The single FIGURE of drawing is a wiring diagram illustrating the application of the invention to an automobile.
In the automobile application shown in the drawing, the battery 10 operates the fuel gauge 11 through a fuel sensor or transducer 12 when the accessory section of ignition switch 13 is closed. Numeral 14 designates the usual traffic warning horn 14. The battery and fuel gauge circuit are grounded to the frame of the vehicle at 15 and the horn is similarly grounded at 16. These instruments are all a part of conventional automobile equipment to which the present invention is adapted.
A relay 20, preferably including a sensitivity control rheostat 21, is energized through a wire 22 connected at point 23 in the fuel gauge circuit between fuel gauge 11 and transducer 12. The relay energizing circuit further includes a wire 24 connected at point 25 in a branch circuit, between a fixed resistance 26 and a variable resistance 27. The other side of variable resistance 27 is connected to a ground wire 30 and the other side of fixed resistance 26 is connected to branch circuit wire 31, the latter being connected at 32 to a wire 33 which connects fuel gauge 11 with ignition switch 13.
It will be apparent that the circuit elements just described form a bridge circuit which is effective to energize relay 20 when the circuit is unbalanced and which will deenergize the relay when the circuit is balanced. In order to obtain the desired balance, the value of resistance 26 is made equal to the fixed resistance of fuel gauge 11 and the range of variable resistance 27 is made comparable to the range of the variable resistance of transducer 12. When variable resistance 27 is adjusted to the same value as transducer resistance 12 at any existing fuel level, equal voltages exist at points 23 and 25 and the relay 20 is deenergized. When transducer resistance 12 is either increased or decreased, the bridge circuit will be unbalanced producing different voltages at points 23 and 25 which will energize the relay 20.
Energization of relay 20 closes relay switch 35 to energize wire 36 through wire 31 and connection 32 when ignition switch 13 is closed. Wire 36 is connected to switch arm 37 in a double pole, double throw switch 40. The other switch arm 41 is connected to battery wire 42. When switch 40 is closed on its lower contacts 43 and 44, the switch arm 41 shunts ignition switch 13 to energize wire 31 directly from battery wire 42.
When switch 40 is closed in its lower position with switch arm 37 engaging contact 44, the energization of wire 36 completes a circuit through wire 45 to indicator lamp 46 and ground wire 30 whereby this lamp signals the closing of relay switch 35 in response to unbalance of the bridge circuit.
When switch 40 is closed in its upper position, its arm 37 engages a contact 50 and its arm 41 engages a contact 51. Contact 50 is connected to horn wire 52 and contact 51 is connected through a wire 53 with contact 43. This upper position of switch 40 may be referred to as the alarm position and the lower position described above may be referred to as the indicator position. When switch 40 is open, the circuits are broken to both horn 14 and signal light 46.
The components of the system are preferably contained in a case 60 having external connections with the automobile electrical system for convenient installation as an accessory device. Thus, the case 60 is equipped with external connections 61, 62, 63, 64 and 65 for the wires 22, 30, 31, 42 and 52, respectively.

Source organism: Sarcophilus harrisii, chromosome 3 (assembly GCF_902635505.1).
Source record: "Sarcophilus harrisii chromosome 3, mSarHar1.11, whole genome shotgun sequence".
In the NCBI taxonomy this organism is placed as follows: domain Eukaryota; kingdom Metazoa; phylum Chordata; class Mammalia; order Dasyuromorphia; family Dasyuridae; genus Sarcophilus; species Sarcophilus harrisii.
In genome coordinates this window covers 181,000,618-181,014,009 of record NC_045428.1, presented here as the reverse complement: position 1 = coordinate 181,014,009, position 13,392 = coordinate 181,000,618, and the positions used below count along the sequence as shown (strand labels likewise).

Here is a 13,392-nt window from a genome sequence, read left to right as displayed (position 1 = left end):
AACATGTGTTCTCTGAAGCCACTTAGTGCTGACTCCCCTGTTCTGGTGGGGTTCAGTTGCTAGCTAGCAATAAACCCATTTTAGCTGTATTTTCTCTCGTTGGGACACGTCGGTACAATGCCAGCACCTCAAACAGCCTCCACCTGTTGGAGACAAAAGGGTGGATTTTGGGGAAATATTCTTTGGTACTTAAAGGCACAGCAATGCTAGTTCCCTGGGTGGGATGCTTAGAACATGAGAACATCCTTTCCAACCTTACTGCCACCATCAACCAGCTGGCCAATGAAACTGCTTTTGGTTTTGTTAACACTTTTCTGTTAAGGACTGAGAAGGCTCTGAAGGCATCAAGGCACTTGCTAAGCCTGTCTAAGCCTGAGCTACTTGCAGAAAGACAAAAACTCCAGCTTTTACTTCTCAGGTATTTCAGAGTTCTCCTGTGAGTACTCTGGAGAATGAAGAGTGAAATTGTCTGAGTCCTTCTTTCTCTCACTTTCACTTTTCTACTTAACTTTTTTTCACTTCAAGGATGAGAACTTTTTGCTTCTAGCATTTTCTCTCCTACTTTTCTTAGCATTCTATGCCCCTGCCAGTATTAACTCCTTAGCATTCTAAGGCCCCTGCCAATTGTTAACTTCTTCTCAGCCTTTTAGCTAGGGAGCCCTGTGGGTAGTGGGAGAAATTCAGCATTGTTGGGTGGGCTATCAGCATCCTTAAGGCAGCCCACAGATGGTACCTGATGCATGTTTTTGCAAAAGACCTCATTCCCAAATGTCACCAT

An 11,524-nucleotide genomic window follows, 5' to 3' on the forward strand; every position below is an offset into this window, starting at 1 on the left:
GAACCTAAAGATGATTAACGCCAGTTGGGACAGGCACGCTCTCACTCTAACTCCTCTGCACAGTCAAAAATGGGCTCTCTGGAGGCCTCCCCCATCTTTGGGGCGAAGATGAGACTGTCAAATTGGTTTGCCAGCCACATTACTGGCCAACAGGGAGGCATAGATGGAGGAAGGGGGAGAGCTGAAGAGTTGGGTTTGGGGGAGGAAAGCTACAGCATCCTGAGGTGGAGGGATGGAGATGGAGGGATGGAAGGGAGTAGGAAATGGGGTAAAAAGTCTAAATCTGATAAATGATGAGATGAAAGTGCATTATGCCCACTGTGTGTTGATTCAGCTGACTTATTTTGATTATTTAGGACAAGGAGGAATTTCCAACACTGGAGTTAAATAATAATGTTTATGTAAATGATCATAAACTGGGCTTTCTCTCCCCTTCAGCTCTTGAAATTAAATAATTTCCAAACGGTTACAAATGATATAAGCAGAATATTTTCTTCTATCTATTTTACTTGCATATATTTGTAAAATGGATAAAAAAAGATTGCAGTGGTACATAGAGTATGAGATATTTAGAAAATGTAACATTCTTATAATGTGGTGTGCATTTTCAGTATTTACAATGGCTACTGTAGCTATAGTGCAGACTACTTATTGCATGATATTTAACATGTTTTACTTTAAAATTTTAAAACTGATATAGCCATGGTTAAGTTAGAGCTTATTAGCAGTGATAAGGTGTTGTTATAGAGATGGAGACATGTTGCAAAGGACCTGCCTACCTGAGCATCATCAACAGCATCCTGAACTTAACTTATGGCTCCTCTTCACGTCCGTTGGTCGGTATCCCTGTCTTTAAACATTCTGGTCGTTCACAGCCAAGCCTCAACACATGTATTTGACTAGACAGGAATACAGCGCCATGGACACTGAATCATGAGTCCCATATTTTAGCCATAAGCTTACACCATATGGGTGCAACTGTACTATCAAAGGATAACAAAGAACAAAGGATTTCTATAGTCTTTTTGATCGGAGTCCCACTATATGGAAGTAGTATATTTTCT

In order to set the alarm after the automobile is parked, the switch 40 is first closed in its lower or signal position with ignition switch 13 either closed or open. If signal light 46 is glowing, variable resistance 27 is adjusted until the light is extinguished. The open circuit at contact 50 prevents sounding of the horn while resistance 27 is being adjusted. The extinguising of light 46 indicates that the bridge circuit is balanced with relay 20 deenergized and relay switch 35 in open position. Then switch 40 is shifted to its upper or alarm position.
If fuel should be removed or if liquid should be added to the fuel tank, the resistance of transducer 12 will be changed, unbalancing the bridge circuit and creating a difference in potential between points 23 and 25. Such difference in potential, depending on the setting of sensitivity control 21, will energize relay 20 to close relay switch 35 to complete a circuit to horn 14 through battery wire 42, switch arm 41, contact 51, wire 53, relay switch 35, wire 36, switch arm 37, contact 50 and wire 52, causing sounding of the horn 14. Also, if the automobile is stolen the movement of the vehicle will shift the fuel back and forth in the tank producing the same effect on transducer 12 as though liquid were being removed from the tank or added thereto, causing intermittent sounding of the horn.
The details of the system may be modified within the spirit of the invention and solid state diodes and transistors may be used to produce the described functions, if desired. The signal lamp 46 may be a light emitting diode.
Also, with slight modification, the present system is adapted to warn of theft from stationary storage tanks. Very little modification would be necessary if the stationary tank were equipped with a liquid level transducer similar to transducer 12 and an electric gauge corresponding to fuel gauge 11. For tanks not so equipped, the system may include a transducer 12 which is insertable in the tank and either a gauge 11 or an equivalent fixed resistance to complete the bridge circuit as will be readily understood by persons skilled in the art.
In either stationary or vehicle tanks the existence of the present system is not apparent to a thief until his tampering has put the alarm into operation. In an automobile installation there is no attachment or connection to the fuel tank which might be observed by the thief. Thus, the thief does not have an opportunity to circumvent or disable the warning system preliminary to the theft of the fuel or other liquid or before proceeding to steal a vehicle equipped with the present system. Locking tank caps and other devices preventing access to the interior of a tank lack the element of surprise to the thief and may often be removed without too much difficulty or merely quietly circumvented as by punching a hole in the tank.